Critics of decentralized federalism often claim that it will lead to partition. Some, like Cordesman in his NY Times piece, do not even seem to distinguish between the two. It is in fact the fear of a dominant central government dominated by one's enemies that leads to pressure for partition. Implementation of a strong form of federalism would dampen these fears, though probably not completely eliminate them. Realistically, the Kurds will not accept a highly centralized government of any kind (and I don't blame them). The Sunnis will not accept one dominated by the Shia, as is likely to be case if the government continues to be democratically elected (the Shiites are 60% of the population). By removing the threat of nation-wide domination by one group, decentralized federalism will reduce pressures for partition rather than increase it. This is especially likely in light of the fact that partition would leave all three major Iraqi groups vulnerable to the depradations of Iraq's unscrupulous and rapacious neighbors. Federalism is a way to capture the main benefits of partition, while mitigating its dangers.

Decentralized federalism is not a panacea for Iraq's many problems, but it does have important advantages over the alternatives of centralization, partition, and civil war.

Related Posts (on one page):

  1. Iraqi Federalism II - Answering Three Common Objections:
  2. Decentralized Federalism in Iraq:
Anonymous Jim:
I think there are merits to a stronger federalism in Iraq. I do worry about the effects of a semi-autonomous Shia region so close to Iran and the effects of semi-autonomous Kurdish region abutting Turkey (a NATO ally) which has a Kurdish problem of its own.
5.10.2006 8:23pm
You're assuming a long-term vision I'm not sure I'd grant the Iraqis. I'm not so sure some demagogue might not be willing to screw his constituents by confiscating Sunni shares, or put his co-believers/co-ethnics elsewhere at risk by bullying the local minorities, or push for partition as a 'waving-the-flag' issue. In fact, I think it's very likely considering the level of political sophistication and discourse there. The opportunity to screw everyone and score political points thereby is very large, and there are enough unscrupulous politicians out there to take it.
5.10.2006 10:04pm
DJ (mail):
I don't get it. The Sunnis have made it absolutely clear that they will not accept a decentralized, federal Iraq. It's a deal breaker for them--that's why the final status on the federal structure wasn't finalized in the Constitution. So this is all academic, right?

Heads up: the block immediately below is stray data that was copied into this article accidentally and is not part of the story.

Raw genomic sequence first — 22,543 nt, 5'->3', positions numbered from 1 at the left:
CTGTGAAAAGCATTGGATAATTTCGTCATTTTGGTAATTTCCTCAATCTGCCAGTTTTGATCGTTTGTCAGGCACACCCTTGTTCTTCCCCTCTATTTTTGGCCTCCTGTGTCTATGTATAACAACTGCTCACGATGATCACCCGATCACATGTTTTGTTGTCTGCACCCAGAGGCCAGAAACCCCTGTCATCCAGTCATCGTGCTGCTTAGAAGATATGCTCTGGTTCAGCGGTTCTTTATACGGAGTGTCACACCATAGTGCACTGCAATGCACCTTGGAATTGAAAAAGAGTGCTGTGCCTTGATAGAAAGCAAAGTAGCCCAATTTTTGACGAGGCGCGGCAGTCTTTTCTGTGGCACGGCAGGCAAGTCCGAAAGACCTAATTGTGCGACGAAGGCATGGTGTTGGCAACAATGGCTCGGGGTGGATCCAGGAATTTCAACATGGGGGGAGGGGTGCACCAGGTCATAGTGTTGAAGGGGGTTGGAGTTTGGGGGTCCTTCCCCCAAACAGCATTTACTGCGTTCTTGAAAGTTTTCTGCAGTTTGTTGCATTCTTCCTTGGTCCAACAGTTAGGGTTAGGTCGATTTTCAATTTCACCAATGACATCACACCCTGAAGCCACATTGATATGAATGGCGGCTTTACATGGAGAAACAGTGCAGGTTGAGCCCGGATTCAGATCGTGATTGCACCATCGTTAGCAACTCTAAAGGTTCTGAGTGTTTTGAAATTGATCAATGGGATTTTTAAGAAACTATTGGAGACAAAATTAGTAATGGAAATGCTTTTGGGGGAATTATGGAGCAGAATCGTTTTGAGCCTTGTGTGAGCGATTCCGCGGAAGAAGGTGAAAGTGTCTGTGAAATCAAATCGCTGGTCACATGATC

5.10.2006 10:53pm
Ilya Somin:
The Sunnis have made it absolutely clear that they will not accept a decentralized, federal Iraq.

Actually, some of the Sunni parties accepted the current constitution, which has considerable decentralization. Moreover, more might accept federalism if they got stronger assurances of a proportionate share of oil revenue and if more of them come to realize taht a return to Sunni domination of a unitary state is not a realistic option.
5.10.2006 11:30pm
Pio (mail):
Could a federal Iraq have more, smaller federal units instead of just the 3 large blocks? I think smaller units would have more of an incentive to keep the whole federation together, and at the same time would allow for different coalitions to form on different issues. This way, it wouldn't always be sunni v. shi'ite v. kurds. It would also stop any one faction from having veto power. It seems to me that most succesful federal systems (united states, germany, canada are what come to mind at the moment) seem to have more constituent units.

I am not, however, a political theorist, nor particularly knowledgable about Iraq, so if there is some major problem with this idea (theoritical or practical) feel free to point it out.
5.11.2006 1:32am
Tom Grey (Liberty Dad - Slovakia) (mail) (www):
Federalism is fine; smaller Canton sized units would prolly be better but the 18 provinces should be a good start. [from cia: 18 governorates (muhafazat, singular - muhafazah)]

The worst mistake was in accepting Proportional Representation -- party lists -- rather than geographic districts. Prop. Rep. is a main reason Slovakia split from the Czechs, and systematically encourages radical ethnic tensions: "our group" and "them".

A "Trust Fund" with monthly distributions to registered voters would prolly be better than "shares". The Voucher Privatization program in CSFR shows that most people who own small amounts of shares would rather have money.
5.11.2006 4:01am